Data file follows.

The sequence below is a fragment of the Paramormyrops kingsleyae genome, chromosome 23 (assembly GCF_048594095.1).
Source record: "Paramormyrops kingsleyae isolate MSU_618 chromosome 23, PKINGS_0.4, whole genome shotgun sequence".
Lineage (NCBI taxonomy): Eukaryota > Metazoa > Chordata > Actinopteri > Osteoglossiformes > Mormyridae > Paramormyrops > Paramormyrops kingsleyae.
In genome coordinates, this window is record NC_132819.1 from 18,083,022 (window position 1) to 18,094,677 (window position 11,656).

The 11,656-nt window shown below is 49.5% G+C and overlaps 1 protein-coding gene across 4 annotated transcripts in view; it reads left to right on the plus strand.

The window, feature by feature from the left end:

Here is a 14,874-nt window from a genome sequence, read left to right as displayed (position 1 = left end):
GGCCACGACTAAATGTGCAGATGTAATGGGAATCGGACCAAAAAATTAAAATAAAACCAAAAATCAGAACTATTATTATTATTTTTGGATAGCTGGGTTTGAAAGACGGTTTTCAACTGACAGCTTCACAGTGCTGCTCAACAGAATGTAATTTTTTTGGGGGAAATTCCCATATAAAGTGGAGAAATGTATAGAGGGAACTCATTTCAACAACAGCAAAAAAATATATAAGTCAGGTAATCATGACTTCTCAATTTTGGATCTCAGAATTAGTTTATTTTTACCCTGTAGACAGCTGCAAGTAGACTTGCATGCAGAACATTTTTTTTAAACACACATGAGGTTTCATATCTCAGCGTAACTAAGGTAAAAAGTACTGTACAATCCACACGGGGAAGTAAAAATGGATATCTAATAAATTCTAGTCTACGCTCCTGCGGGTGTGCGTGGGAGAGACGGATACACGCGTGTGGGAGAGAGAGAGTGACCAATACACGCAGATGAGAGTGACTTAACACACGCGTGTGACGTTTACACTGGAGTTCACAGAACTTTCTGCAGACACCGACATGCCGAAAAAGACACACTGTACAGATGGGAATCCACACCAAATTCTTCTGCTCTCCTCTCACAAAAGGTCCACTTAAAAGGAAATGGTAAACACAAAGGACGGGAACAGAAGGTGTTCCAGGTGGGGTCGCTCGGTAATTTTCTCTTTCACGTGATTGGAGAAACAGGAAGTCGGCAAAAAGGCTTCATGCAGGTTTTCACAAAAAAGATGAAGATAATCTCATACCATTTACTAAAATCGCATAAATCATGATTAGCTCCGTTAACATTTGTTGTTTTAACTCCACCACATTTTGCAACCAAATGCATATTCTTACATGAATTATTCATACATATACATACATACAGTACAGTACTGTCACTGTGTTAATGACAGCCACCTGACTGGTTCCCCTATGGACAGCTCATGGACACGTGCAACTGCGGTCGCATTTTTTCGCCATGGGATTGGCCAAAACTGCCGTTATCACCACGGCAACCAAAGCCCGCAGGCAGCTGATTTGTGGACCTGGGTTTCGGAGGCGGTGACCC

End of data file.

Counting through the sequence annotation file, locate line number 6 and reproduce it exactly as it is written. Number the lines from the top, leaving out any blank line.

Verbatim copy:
The window, feature by feature from the left end: